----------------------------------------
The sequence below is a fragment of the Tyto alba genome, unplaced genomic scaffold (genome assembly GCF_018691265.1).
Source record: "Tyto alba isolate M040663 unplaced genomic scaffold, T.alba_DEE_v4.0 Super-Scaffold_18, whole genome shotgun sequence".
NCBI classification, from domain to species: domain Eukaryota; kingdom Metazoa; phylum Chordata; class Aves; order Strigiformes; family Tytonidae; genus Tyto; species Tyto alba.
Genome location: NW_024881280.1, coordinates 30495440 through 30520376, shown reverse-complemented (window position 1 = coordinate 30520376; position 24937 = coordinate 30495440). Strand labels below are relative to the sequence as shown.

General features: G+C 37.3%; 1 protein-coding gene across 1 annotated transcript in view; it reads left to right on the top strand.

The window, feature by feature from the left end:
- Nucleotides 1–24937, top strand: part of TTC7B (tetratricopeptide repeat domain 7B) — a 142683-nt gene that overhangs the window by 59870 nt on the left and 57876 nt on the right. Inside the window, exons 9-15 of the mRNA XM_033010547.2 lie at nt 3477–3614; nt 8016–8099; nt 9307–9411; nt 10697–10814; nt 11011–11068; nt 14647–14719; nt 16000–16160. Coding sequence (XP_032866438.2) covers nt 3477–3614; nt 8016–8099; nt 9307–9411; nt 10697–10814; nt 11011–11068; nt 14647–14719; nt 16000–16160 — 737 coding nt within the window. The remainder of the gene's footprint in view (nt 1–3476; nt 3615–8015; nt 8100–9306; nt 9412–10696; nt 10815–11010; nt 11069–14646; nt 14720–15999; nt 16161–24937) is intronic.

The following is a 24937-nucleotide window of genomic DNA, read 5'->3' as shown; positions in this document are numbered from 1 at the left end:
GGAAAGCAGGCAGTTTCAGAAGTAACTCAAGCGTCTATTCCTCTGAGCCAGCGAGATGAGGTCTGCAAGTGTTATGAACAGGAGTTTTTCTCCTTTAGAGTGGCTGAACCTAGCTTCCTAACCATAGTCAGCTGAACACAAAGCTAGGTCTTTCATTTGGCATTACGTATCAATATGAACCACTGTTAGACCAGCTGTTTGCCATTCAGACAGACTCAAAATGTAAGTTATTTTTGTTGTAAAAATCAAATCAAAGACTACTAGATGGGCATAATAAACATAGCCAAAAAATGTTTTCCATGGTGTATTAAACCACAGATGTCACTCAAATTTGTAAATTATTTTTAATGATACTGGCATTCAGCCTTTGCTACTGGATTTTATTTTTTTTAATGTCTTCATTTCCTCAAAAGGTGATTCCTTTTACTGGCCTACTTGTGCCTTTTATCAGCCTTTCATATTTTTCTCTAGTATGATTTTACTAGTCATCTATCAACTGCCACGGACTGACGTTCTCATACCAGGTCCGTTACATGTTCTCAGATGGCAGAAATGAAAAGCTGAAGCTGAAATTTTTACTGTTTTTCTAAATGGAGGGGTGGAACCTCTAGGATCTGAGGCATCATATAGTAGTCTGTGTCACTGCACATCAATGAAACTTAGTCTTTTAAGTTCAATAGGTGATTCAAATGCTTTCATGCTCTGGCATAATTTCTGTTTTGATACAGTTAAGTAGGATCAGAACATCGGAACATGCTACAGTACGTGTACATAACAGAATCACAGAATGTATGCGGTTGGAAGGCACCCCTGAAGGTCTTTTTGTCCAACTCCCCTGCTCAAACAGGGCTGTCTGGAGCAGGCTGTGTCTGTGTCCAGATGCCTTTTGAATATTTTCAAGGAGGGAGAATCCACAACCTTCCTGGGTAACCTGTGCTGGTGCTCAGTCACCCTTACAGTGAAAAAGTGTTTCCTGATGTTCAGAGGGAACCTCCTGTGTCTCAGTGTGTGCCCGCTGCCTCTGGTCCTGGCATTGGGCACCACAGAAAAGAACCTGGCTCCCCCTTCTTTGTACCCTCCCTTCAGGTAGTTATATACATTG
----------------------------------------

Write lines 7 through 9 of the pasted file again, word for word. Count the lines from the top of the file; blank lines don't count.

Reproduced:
- Nucleotides 1–24937, top strand: part of TTC7B (tetratricopeptide repeat domain 7B) — a 142683-nt gene that overhangs the window by 59870 nt on the left and 57876 nt on the right. Inside the window, exons 9-15 of the mRNA XM_033010547.2 lie at nt 3477–3614; nt 8016–8099; nt 9307–9411; nt 10697–10814; nt 11011–11068; nt 14647–14719; nt 16000–16160. Coding sequence (XP_032866438.2) covers nt 3477–3614; nt 8016–8099; nt 9307–9411; nt 10697–10814; nt 11011–11068; nt 14647–14719; nt 16000–16160 — 737 coding nt within the window. The remainder of the gene's footprint in view (nt 1–3476; nt 3615–8015; nt 8100–9306; nt 9412–10696; nt 10815–11010; nt 11069–14646; nt 14720–15999; nt 16161–24937) is intronic.

The following is a 24937-nucleotide window of genomic DNA, read 5'->3' as shown; positions in this document are numbered from 1 at the left end:
GGAAAGCAGGCAGTTTCAGAAGTAACTCAAGCGTCTATTCCTCTGAGCCAGCGAGATGAGGTCTGCAAGTGTTATGAACAGGAGTTTTTCTCCTTTAGAGTGGCTGAACCTAGCTTCCTAACCATAGTCAGCTGAACACAAAGCTAGGTCTTTCATTTGGCATTACGTATCAATATGAACCACTGTTAGACCAGCTGTTTGCCATTCAGACAGACTCAAAATGTAAGTTATTTTTGTTGTAAAAATCAAATCAAAGACTACTAGATGGGCATAATAAACATAGCCAAAAAATGTTTTCCATGGTGTATTAAACCACAGATGTCACTCAAATTTGTAAATTATTTTTAATGATACTGGCATTCAGCCTTTGCTACTGGATTTTATTTTTTTTAATGTCTTCATTTCCTCAAAAGGTGATTCCTTTTACTGGCCTACTTGTGCCTTTTATCAGCCTTTCATATTTTTCTCTAGTATGATTTTACTAGTCATCTATCAACTGCCACGGACTGACGTTCTCATACCAGGTCCGTTACATGTTCTCAGATGGCAGAAATGAAAAGCTGAAGCTGAAATTTTTACTGTTTTTCTAAATGGAGGGGTGGAACCTCTAGGATCTGAGGCATCATATAGTAGTCTGTGTCACTGCACATCAATGAAACTTAGTCTTTTAAGTTCAATAGGTGATTCAAATGCTTTCATGCTCTGGCATAATTTCTGTTTTGATACAGTTAAGTAGGATCAGAACATCGGAACATGCTACAGTACGTGTACATAACAGAATCACAGAATGTATGCGGTTGGAAGGCACCCCTGAAGGTCTTTTTGTCCAACTCCCCTGCTCAAACAGGGCTGTCTGGAGCAGGCTGTGTCTGTGTCCAGATGCCTTTTGAATATTTTCAAGGAGGGAGAATCCACAACCTTCCTGGGTAACCTGTGCTGGTGCTCAGTCACCCTTACAGTGAAAAAGTGTTTCCTGATGTTCAGAGGGAACCTCCTGTGTCTCAGTGTGTGCCCGCTGCCTCTGGTCCTGGCATTGGGCACCACAGAAAAGAACCTGGCTCCCCCTTCTTTGTACCCTCCCTTCAGGTAGTTATATACATTG